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The Spirit Often Contradicts What Is Written.

The Spirit Often Contradicts What Is Written.
« on: November 02, 2018, 04:33:03 AM »

     Quite often when I suggest that believers today can hear the voice of Jesus and be led by the Holy Spirit, people are quick to say that the Holy Spirit would never contradict anything that had already been written down in the Scriptures.
This knee-jerk reaction is meant to do two things: First, it is meant to maintain the Bible as our ultimate authority. Nothing new or different can ever be introduced into our faith system because God’s Word (the Bible) has said everything that will ever need to be said about God.
Secondly, the statement is meant to downplay our experiences and subjugate those experiences to the Scriptures. In effect, all experiences are essentially pointless because anything they might reveal to us, and anything we might learn from those experiences, are subject to correction. Therefore, what good is experience if anything that might be learned from it is already written down in the Book for me?
The problem with this view is that the Scriptures themselves completely contradict this assumption.
Rather than a unified voice of agreement throughout the Bible, what we observe is an ongoing dialog where one prophet says something about God, and then, later on, another prophet challenges that idea. So, in other words, the Spirit speaks to the prophet who writes down what he hears, and later another prophet also hears from the Spirit and writes down something that modifies or enhances—or sometimes flatly contradicts—what the previous prophet wrote down.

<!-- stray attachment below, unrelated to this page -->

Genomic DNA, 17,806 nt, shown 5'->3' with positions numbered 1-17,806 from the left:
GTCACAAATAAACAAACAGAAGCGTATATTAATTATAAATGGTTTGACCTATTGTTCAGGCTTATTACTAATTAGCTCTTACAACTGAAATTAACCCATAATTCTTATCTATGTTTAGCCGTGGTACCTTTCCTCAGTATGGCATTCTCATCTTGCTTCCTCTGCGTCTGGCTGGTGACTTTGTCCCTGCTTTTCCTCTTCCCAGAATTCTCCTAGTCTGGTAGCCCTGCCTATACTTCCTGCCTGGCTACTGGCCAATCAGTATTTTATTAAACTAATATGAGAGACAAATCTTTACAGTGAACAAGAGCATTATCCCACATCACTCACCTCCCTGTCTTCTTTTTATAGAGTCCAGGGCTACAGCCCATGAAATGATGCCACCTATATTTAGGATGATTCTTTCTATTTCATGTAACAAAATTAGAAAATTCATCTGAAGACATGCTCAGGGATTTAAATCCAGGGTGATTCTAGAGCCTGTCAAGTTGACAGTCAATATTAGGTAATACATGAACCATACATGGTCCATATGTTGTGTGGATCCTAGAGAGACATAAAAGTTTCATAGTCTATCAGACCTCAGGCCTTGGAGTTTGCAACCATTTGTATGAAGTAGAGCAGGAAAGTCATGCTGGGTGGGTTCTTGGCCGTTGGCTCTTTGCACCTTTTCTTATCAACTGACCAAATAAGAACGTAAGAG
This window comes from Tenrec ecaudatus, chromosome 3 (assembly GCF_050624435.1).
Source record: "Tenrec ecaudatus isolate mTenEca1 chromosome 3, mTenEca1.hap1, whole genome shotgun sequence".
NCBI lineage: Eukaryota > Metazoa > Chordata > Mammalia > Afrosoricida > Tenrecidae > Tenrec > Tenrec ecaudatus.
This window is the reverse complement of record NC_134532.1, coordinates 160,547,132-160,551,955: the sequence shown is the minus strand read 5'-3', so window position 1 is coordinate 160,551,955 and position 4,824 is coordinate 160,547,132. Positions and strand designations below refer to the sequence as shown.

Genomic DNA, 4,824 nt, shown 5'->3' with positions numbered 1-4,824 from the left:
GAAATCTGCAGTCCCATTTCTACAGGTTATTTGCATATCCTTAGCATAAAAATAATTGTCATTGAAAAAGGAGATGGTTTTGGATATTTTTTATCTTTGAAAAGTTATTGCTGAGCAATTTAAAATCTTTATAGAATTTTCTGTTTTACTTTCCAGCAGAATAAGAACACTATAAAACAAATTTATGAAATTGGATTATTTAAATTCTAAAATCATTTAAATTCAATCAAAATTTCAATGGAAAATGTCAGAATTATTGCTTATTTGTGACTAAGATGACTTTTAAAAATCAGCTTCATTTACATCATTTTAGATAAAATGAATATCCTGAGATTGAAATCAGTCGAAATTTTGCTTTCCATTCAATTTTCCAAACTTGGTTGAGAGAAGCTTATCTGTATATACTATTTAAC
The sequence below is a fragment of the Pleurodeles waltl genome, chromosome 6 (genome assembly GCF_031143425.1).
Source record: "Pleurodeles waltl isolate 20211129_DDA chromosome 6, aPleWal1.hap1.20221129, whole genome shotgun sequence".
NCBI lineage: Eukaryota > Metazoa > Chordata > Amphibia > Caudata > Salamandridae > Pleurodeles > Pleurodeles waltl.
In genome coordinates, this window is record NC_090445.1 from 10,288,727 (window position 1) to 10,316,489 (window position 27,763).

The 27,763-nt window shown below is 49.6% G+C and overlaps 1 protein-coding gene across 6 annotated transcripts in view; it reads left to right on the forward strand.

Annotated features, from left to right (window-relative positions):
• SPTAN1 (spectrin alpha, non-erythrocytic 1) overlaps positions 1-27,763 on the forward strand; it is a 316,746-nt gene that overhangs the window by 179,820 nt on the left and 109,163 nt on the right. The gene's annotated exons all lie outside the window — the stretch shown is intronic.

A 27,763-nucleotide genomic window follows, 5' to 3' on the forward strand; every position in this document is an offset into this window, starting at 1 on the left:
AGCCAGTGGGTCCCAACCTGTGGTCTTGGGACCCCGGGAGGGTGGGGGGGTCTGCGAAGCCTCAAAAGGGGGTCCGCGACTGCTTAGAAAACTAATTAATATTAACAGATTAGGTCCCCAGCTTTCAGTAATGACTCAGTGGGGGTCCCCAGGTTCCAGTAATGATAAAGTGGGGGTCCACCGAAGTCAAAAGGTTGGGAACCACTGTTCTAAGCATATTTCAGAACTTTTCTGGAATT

This is what the Bible is: A series of progressively enlightened ideas about who God is and what God is like.
As we’ve already seen, for example, when Moses says that God requires animal sacrifice and other voices modify this until Jesus gives us the final word on the matter. Or, when Moses introduces the idea of “an eye for an eye and a tooth for a tooth”, but Jesus shows up and says, “But I say to you, love your enemies.”
Not only this, but Jesus also corrects Moses’s statements when He says that God “makes his sun rise on the evil and on the good, and sends rain on the just and on the unjust.” (See Matt. 5:45) Because, according to Moses, in Deuteronomy 28:12, God says to the righteous: “The Lord will open to you his good treasury, the heavens, to give the rain to your land in its season and to bless all the work of your hands.” But to the unrighteous God says: “The Lord will make the rain of your land powder. From heaven dust shall come down on you until you are destroyed.” (v. 24)
Jesus makes it clear in the Sermon on the Mount that Moses was wrong about God’s disposition towards people. He loves and blesses them both the same, and brings rain on both the just and the unjust alike.
Another good example of how some prophetic voices in Scripture correct what has been said previously is when Elijah commands a man named Jehu to strike down the entire house of his master, Ahab. (See 2 Kings 9:7-8) Once he obeys this command, Jehu is praised as a righteous man of God. However, later on, the prophet Hosea writes that God spoke to him saying: “I will punish the house of Jehu for the blood of Jezreel, and I will put an end to the kingdom of the house of Israel.” (Hosea 1:4)
So, I ask you: Are you still so convinced that the Holy Spirit will never contradict what has been written in the scriptures?
The fact is that the Holy Spirit almost always contradicts what has been written in the scriptures.
Peter learned that when the voice of the Lord spoke to him and commanded him to kill and eat the unclean animals. The Pharisees learned that when they brought the woman caught in adultery to Jesus. James and John learned that when they asked Jesus if they could call down fire on the Samaritans as Elijah had done.